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Year : 2008  |  Volume : 2  |  Issue : 3  |  Page : 68    Table of Contents


Giant cell tumor of bone with secondary aneurysmal bone cyst

Bombay Hospital and Medical Research Center, Room No.207, 2nd Floor, New Wing, 12 New Marine Lines, Mumbai 400 020, India

Correspondence Address:
Chetan Anchan
161/8-B, Saidham, New D.N. Nagar, Andheri (West), Mumbai - 400 053
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Source of Support: None, Conflict of Interest: None

DOI: 10.4103/0973-6042.42582

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How to cite this article:
Anchan C. Giant cell tumor of bone with secondary aneurysmal bone cyst. Int J Shoulder Surg 2008;2:68

How to cite this URL:
Anchan C. Giant cell tumor of bone with secondary aneurysmal bone cyst. Int J Shoulder Surg [serial online] 2008 [cited 2017 Sep 21];2:68. Available from:

The importance of diagnosing giant cell tumor (GCT) of bone correctly is that despite its aggressive clinical behavior it is a benign tumor. In most cases GCT of bone is treated with intralesional surgery which is thorough curettage along with use of adjuvants and appropriate reconstruction. In orthopedic oncology, to come to a diagnosis of any bone tumor, the clinical presentation and behavior of the tumor, its radiological appearance, and its histopathology should be in agreement. Any discrepancy should immediately raise suspicion, and warrants a review of the findings jointly by the clinician, the radiologist, and the pathologist. Though its name may imply that the characteristic large osteoclastic giant cells of a GCT of bone are responsible for the proliferative capacity of the tumor, there is evidence that the stromal-like cells which are the major component of the mononuclear cell population represent the true neoplastic component of the tumor.[1]

It is noteworthy that the authors have pointed out that it is important to rule out giant cell-rich sarcoma and hyperparathyroidism when GCT occurs in a typical locations in the skeletal system or in a long bone. The importance is that the management, prognosis, and therefore the final outcome differs radically.

Histology does not predict the extent of local aggression.[2] Histological grading of GCT of bone has not helped in predicting the outcome of treatment.[3]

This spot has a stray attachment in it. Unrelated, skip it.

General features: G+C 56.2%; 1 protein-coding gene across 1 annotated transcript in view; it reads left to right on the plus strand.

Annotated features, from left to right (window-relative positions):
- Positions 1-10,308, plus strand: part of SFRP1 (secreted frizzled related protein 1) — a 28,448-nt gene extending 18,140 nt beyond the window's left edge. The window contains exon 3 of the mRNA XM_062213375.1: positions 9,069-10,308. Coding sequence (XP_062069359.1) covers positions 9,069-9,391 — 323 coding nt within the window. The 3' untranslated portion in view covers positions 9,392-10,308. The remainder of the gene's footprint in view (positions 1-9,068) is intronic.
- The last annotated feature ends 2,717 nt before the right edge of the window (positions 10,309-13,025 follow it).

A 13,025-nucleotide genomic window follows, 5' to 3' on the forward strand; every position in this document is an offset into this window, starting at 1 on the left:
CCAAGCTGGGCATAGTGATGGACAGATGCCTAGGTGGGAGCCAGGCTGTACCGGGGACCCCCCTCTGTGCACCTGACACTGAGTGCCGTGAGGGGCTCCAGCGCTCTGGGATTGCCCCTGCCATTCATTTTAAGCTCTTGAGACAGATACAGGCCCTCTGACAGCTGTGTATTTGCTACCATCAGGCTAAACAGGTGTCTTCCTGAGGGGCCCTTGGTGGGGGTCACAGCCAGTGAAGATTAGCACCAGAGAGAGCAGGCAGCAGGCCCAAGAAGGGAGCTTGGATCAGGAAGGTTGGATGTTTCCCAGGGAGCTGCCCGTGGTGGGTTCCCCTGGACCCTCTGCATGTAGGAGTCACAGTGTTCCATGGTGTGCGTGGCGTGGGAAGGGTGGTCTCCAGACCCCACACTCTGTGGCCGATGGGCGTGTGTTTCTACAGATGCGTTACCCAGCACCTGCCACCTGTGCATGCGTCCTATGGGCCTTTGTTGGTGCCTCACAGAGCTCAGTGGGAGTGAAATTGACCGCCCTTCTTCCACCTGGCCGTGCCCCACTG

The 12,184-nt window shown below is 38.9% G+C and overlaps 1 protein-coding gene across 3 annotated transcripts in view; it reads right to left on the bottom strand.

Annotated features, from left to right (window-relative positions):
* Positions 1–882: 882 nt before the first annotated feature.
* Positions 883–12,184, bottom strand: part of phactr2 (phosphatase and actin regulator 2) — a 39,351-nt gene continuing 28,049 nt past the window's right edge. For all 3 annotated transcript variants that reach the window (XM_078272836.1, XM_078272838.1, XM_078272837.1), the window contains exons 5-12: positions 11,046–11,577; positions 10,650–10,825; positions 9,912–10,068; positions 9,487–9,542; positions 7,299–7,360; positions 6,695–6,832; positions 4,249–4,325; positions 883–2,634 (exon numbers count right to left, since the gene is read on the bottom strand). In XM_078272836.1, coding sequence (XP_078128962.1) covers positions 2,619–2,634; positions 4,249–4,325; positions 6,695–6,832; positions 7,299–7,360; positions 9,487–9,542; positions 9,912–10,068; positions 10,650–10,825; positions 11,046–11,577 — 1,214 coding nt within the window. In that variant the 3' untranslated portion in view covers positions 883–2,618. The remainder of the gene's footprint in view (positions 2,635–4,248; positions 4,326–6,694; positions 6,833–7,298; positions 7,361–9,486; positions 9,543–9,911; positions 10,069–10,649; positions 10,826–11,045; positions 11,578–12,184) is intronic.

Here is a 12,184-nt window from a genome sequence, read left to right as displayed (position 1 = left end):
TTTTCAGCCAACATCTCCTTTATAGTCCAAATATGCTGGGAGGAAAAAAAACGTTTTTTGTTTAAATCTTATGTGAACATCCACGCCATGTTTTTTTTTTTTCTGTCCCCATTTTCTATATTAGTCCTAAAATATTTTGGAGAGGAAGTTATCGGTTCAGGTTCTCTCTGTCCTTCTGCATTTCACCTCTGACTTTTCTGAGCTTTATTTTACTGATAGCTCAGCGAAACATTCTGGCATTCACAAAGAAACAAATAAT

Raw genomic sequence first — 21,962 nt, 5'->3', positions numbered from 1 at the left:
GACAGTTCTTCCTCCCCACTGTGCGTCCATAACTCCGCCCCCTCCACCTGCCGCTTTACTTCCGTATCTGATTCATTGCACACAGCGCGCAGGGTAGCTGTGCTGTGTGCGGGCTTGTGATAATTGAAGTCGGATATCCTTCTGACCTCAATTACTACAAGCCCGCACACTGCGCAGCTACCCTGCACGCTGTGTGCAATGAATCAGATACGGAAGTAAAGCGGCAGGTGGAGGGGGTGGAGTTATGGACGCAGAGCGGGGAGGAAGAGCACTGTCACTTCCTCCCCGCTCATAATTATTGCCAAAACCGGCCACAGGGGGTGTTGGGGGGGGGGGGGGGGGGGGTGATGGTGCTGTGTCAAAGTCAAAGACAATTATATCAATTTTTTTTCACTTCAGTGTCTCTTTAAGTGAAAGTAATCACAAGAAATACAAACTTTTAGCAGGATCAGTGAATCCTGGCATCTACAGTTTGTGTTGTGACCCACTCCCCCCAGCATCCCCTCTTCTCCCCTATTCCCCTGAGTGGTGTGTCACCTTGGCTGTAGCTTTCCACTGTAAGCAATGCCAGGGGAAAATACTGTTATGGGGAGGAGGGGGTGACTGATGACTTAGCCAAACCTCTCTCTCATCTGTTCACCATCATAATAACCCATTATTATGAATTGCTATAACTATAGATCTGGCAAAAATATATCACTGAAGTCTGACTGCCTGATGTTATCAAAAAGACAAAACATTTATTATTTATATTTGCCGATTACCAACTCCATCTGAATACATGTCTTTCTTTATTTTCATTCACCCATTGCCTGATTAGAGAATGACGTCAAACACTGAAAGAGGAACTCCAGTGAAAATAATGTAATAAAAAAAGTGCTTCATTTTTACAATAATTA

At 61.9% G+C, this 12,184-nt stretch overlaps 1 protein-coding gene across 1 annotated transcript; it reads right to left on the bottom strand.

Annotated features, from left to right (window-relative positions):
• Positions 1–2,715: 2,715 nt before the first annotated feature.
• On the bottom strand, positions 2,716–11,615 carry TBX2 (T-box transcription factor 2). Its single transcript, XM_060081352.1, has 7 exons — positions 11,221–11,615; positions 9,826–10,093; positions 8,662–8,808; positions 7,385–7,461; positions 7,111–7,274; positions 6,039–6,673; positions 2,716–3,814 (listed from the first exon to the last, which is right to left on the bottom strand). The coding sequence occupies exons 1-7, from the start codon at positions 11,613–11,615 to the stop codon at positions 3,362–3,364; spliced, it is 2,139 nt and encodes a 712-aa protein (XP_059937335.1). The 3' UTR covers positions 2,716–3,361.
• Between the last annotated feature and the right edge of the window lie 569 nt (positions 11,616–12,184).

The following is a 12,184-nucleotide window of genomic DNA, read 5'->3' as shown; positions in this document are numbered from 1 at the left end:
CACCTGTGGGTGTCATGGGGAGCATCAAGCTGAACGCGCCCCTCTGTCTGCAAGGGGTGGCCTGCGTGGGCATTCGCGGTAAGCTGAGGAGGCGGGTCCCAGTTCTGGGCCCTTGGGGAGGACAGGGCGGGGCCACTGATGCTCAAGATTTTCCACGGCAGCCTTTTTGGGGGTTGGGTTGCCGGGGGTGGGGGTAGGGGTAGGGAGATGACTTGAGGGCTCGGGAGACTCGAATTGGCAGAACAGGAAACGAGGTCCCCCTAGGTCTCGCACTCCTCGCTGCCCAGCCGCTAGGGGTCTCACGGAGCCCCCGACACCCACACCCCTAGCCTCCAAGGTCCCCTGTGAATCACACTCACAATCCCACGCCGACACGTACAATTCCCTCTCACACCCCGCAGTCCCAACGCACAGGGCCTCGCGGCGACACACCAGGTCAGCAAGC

Aneurysmal bone cyst (ABC) is a benign cystic lesion of bone that is composed of blood-filled spaces separated by connective tissue septa containing fibroblasts, osteoclast-type giant cells, and reactive woven bone.[2] ABC may be either primary or secondary. Primary ABCs are those which arise de novo. A secondary ABC develops in association with other neoplasms, most commonly GCT of bone, osteoblastoma, chondroblastoma, and fibrous dysplasia. ABC-like changes may also be found in sarcomas, especially osteosarcoma.[2]

When ABC occurs with a GCT of bone, the diagnosis is usually based only on histopathology. Cystic (secondary ABC) components are reported in 14% of GCTs.[4] It is difficult to identify this on a plain radiograph. If fluid-fluid levels are noted within the lesion on MRI, an ABC component may be suspected. There may be confusion regarding the diagnosis if tissue for biopsy is taken from this cystic region. However, the presence of ABC has no implications as far as the management or the outcome of treatment of GCT of bone is concerned.[5]

   References Top

1.Zheng MH, Robbins P, Xu J, Huang L, Wood DJ, Papadimitriou JM. The histogenesis of giant cell tumour of bone: A model of interaction between neoplastic cells and osteoclasts. Histol Histopathol 2001;16:297-307.  Back to cited text no. 1  [PUBMED]  
2.Fletcher CD, Unni KK, Mertens F, editors. World Health Organization. Classification of Tumours. Pathology and Genetics of Tumours of Soft Tissue and Bone, Chapter 16. Giant cell tumours. Lyon: IARC Press; 2002. p. 310-3.  Back to cited text no. 2    
3.Campanacci M, Baldini N, Boriani S, Sudanese A. Giant-cell tumor of bone. J Bone Joint Surg Am 1987;69:106-14.  Back to cited text no. 3  [PUBMED]  
4.Murphey MD, Nomikos GC, Flemming DJ, Gannon FH, Temple HT, Kransdorf MJ. Imaging of giant cell tumor and giant cell reparative granuloma of bone: Radiologic-pathologic correlation: AFIP archives. Radiographics 2001;21:1283-309.  Back to cited text no. 4  [PUBMED]  [FULLTEXT]
5.Sherwani RK, Zaheer S, Sabir AB, Goel S. Giant cell tumor along with secondary aneurysmal bone cyst of scapula: A rare presentation. Int J Shoulder Surg 2008;2:59-61.  Back to cited text no. 5    Medknow Journal

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